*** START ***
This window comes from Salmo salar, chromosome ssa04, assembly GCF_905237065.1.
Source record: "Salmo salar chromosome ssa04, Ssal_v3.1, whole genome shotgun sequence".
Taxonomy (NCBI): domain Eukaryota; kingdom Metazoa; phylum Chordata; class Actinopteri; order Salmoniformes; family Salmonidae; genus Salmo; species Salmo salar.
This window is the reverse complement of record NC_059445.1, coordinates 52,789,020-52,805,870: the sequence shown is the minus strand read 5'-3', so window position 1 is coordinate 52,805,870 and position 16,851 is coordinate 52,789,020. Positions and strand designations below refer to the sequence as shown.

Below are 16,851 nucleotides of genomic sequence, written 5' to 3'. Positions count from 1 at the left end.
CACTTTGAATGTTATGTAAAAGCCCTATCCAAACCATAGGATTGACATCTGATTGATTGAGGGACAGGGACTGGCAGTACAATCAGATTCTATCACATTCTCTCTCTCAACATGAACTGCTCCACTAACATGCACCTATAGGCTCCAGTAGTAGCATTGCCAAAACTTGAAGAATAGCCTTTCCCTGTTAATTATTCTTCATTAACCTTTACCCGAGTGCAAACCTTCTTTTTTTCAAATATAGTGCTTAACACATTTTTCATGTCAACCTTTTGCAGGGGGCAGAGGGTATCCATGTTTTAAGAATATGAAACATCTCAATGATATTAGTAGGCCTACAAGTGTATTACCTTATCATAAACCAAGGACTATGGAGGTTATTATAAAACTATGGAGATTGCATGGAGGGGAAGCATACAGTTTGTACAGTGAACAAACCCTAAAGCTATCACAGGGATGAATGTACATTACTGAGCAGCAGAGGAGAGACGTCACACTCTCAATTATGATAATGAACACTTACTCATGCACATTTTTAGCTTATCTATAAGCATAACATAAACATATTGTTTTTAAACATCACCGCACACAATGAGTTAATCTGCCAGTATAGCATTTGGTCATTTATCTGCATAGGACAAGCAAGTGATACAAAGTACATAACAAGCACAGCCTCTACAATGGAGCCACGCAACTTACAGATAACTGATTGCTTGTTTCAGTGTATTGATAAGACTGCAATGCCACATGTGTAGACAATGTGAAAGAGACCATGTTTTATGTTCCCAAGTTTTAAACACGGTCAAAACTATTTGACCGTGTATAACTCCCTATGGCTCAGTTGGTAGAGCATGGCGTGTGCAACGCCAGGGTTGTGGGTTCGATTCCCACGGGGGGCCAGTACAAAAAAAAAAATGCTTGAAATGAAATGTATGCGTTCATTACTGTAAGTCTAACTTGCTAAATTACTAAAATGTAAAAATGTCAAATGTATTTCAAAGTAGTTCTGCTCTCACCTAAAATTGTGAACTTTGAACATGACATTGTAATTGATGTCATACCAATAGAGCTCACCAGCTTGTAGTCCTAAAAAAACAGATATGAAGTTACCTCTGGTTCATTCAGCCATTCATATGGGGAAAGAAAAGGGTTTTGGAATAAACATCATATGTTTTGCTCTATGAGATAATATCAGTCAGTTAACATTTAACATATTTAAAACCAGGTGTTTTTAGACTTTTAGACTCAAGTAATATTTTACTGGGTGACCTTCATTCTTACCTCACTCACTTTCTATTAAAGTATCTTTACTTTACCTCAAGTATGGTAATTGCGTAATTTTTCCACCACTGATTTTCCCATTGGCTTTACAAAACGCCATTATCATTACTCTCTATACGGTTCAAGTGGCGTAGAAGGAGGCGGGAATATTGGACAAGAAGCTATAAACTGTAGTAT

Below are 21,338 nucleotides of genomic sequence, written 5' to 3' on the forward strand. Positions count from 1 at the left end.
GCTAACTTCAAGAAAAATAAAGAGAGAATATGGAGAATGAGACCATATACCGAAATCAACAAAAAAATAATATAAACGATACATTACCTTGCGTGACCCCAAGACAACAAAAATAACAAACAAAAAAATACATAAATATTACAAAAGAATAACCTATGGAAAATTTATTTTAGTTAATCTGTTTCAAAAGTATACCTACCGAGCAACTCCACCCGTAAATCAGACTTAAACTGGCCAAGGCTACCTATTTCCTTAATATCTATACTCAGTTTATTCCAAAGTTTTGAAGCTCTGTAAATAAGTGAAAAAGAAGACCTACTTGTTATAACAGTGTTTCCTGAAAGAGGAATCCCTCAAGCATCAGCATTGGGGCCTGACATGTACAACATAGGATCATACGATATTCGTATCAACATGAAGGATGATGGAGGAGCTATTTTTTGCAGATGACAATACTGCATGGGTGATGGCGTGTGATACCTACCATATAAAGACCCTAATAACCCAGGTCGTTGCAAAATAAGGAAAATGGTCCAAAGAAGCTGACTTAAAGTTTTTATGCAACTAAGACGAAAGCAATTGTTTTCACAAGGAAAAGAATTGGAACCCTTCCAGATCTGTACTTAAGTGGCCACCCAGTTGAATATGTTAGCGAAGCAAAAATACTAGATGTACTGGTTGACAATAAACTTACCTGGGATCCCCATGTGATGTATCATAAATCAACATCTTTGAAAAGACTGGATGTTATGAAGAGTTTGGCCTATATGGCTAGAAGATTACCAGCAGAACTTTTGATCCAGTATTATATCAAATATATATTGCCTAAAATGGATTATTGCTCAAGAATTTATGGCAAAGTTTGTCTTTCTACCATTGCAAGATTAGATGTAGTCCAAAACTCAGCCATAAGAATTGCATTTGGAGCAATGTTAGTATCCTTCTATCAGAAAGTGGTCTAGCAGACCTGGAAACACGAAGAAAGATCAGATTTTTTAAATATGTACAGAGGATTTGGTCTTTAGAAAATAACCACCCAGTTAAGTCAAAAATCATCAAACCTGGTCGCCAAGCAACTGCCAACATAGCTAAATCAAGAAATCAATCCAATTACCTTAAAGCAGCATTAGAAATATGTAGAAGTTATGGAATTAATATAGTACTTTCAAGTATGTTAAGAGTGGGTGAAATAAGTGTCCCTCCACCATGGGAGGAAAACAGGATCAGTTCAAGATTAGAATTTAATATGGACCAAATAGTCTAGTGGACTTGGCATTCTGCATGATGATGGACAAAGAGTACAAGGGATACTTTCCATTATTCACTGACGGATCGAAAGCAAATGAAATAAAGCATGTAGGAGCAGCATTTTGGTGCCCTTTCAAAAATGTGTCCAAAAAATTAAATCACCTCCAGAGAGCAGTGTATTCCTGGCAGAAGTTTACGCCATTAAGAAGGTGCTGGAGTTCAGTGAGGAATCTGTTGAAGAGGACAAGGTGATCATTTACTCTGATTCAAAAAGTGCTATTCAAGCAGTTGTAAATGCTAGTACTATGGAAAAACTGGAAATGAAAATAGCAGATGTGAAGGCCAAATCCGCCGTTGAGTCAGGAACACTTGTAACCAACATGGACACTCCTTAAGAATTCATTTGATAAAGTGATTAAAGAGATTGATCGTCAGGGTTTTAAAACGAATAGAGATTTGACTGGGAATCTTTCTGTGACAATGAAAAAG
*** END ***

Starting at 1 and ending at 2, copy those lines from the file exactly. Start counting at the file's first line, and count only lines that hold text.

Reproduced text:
This window comes from Salmo salar, chromosome ssa04, assembly GCF_905237065.1.
Source record: "Salmo salar chromosome ssa04, Ssal_v3.1, whole genome shotgun sequence".